With that said, more certainly needs to be done to develop this important relationship of the 21st century at both the official and societal levels. According to a 2014 BBC World Service poll, 33% of Indians view China positively, with 35% expressing a negative view; whereas 27% of Chinese view India positively, with 35% expressing a negative view.

In 2013, India and China signed the Border Defense Cooperation Agreement during a visit by India’s then Prime Minister, Manmohan Singh to Beijing, establishing a formal mechanism to improve security along the Line of Actual Control in Kashmir. However, the agreement has yet to translate into real structural formulations on the ground. In November 2015, General Fan Changlong, the vice-chairman of China’s Central Military Commission (the chairman of which is President Xi), led a 26-member delegation to India and held talks with the Indian side, led by Defense Minister, Manohar Parrikar. This was the highest level of a Chinese defense delegation’s visit to India in recent years, which signals enhanced defense exchanges. Yet, the meeting achieved no significant progress on the border dispute, as local border-level skirmishes continue to occur sporadically even today.

In this context, India’s nuclear program is a sensitive issue in India-China relations. One may recall that in 1998, as India conducted its nuclear tests, its Defense Minister, George Fernandes, called China ‘India’s potential enemy number one.’ Though one may not hear such hostile public comments by senior officials from either side any more, the strategic suspicion runs deep.

China has a strong desire to maintain balance of power in the region, especially when tensions remain high in the South China Sea. It is deeply concerned that India has established close strategic and military ties with the United States and Japan recently. China is unlikely to support India’s NSG membership without inviting Pakistan to join the group alongside, given the ‘all-weather friendship’ between China and Pakistan, which allegedly lobbied intensively against India’s entry.

One can also argue that the Indian case at the NSG is a glaring contradiction, and an indication towards the double-standards of the US’ policies, rather than simply being a result of China playing politics. The US advocated India’s entry on the basis of an exclusive India-specific approach, owing largely to commercial and strategic motivations. It argued that India was like-minded vis-à-vis the NSG states with respect to its non-proliferation commitments. As a Pakistani scholar pointed out, this tailor-made India-specific approach was contrary to the criteria-based approach followed by opposing states, which emphasized equal consideration to all NSG aspirants having similar nuclear credentials.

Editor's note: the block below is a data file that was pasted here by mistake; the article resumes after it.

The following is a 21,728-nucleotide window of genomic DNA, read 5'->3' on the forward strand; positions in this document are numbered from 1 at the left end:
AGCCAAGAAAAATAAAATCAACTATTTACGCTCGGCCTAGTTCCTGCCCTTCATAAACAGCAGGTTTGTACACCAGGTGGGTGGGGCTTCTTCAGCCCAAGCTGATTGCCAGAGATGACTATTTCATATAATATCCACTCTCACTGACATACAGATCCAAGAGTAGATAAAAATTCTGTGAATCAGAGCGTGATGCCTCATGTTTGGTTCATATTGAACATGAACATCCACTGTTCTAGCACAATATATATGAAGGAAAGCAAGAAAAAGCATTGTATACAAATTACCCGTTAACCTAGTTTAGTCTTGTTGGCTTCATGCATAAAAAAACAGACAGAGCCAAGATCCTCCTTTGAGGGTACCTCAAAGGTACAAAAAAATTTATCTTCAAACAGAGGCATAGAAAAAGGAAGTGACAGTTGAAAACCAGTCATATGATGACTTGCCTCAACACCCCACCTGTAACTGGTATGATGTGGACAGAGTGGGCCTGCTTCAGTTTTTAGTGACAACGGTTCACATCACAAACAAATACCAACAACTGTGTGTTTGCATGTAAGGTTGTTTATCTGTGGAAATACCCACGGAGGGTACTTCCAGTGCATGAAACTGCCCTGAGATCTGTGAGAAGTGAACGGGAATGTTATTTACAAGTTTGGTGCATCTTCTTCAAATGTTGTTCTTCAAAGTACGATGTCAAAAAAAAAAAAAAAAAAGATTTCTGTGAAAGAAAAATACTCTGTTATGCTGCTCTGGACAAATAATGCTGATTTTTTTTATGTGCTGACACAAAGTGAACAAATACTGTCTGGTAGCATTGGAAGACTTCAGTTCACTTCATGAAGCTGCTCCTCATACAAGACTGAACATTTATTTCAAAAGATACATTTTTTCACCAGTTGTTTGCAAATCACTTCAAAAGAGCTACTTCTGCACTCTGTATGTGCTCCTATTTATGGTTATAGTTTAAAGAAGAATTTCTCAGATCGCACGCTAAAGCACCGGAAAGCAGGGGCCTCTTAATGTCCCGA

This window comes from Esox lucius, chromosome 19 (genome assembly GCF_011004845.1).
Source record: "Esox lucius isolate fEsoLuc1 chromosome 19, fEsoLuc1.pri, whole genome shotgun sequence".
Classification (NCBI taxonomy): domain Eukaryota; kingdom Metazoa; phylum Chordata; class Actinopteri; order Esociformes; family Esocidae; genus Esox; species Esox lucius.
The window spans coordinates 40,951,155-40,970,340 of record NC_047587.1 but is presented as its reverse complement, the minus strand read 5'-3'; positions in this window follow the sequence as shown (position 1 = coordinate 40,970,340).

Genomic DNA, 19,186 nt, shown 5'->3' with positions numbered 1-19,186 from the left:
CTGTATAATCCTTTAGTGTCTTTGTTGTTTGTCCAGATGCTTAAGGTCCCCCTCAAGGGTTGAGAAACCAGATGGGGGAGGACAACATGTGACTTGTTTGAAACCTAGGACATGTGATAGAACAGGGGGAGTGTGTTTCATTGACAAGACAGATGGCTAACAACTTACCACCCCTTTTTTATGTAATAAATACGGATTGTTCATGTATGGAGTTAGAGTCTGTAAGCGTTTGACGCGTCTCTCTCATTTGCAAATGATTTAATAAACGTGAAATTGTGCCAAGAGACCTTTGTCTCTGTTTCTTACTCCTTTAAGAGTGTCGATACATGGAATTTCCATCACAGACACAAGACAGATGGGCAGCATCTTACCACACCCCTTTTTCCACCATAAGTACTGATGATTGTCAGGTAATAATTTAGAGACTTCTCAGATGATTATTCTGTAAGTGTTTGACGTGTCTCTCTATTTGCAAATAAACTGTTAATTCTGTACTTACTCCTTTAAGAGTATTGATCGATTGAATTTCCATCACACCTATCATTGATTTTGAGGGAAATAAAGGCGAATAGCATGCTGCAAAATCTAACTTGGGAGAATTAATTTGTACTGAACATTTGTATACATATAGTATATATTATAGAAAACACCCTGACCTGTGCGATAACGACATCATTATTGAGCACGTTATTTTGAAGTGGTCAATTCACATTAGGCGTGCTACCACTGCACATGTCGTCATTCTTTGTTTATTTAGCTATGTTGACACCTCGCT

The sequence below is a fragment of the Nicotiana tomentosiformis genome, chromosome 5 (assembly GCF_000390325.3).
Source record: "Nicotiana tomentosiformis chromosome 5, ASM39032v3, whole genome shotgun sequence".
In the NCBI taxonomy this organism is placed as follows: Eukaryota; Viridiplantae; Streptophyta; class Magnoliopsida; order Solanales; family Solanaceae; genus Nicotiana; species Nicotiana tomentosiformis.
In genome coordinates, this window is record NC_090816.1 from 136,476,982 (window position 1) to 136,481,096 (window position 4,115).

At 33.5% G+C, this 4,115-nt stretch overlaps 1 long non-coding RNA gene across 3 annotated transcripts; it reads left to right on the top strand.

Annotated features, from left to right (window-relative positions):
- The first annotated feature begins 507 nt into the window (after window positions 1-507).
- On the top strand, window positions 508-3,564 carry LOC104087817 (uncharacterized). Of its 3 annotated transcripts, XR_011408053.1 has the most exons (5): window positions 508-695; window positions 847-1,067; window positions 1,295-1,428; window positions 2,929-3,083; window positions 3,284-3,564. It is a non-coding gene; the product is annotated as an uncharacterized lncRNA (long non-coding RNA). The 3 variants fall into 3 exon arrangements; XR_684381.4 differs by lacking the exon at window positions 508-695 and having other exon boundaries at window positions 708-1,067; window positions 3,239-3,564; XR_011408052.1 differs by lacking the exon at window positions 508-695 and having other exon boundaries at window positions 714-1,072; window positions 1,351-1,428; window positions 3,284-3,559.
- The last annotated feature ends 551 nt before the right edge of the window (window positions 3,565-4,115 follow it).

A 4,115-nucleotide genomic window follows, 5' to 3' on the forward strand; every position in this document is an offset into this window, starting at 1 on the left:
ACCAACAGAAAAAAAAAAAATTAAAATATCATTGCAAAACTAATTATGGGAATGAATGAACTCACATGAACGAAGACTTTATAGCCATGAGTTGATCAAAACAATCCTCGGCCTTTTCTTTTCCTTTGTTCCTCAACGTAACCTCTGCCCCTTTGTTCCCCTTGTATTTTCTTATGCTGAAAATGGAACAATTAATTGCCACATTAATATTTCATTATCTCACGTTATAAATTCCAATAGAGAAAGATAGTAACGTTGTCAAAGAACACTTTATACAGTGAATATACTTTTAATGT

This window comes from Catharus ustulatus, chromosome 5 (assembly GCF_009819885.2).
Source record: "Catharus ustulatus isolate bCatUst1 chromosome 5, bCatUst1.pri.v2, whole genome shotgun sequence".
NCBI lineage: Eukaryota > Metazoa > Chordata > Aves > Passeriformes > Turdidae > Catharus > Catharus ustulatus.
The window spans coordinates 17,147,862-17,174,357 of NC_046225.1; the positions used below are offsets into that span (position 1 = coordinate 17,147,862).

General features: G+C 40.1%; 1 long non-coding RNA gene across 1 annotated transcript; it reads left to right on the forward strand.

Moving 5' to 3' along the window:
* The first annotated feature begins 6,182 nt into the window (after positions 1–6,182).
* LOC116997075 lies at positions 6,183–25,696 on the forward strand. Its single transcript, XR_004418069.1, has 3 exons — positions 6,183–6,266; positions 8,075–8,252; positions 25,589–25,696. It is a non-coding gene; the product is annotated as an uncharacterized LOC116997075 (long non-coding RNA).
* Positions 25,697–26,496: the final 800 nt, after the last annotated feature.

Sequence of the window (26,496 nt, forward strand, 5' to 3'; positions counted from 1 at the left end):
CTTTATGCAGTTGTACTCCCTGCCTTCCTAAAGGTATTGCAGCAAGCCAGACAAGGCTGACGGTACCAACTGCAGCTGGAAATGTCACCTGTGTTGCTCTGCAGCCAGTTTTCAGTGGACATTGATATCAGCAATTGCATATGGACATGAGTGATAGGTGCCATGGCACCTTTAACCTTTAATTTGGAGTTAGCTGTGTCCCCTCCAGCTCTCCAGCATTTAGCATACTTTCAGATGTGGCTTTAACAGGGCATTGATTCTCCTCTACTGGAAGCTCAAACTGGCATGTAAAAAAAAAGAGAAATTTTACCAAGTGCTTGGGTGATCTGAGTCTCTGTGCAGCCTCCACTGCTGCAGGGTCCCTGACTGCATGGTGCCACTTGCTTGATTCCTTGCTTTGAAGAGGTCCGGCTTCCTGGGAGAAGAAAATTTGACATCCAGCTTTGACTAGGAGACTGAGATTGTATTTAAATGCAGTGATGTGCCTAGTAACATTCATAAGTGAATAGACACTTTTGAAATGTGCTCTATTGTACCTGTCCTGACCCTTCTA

For India, participation in international organizations is highly symbolic of its growing clout, and the NSG membership is such a pathway to great-power status. Some Chinese continue to view India as an inferior rival and do not take its pursuits seriously. Such chauvinistic mentality must be ditched in China’s India policy. China is not in a position to antagonize an important neighbor like India, given the many challenges China faces in its foreign relations.

There is no need to panic about India-China relations due to India’s recent NSG setback, since the relationship remains robust. Yet, China needs to reassure India that it supports India’s desire to play a bigger role in international affairs. India, for its part, must continue to resist wooing from conservative forces in the US and Japan towards an anti-China alliance.

Moving forward and taking different interests into account, the current NSG members could perhaps reach a deal on both India’s and Pakistan’s memberships. They can support India’s membership in the near future on the condition that India will not block Pakistan’s membership when it’s ready. With adequate patience and wisdom, India’s NSG ambition will be realized and India-China ties strengthened.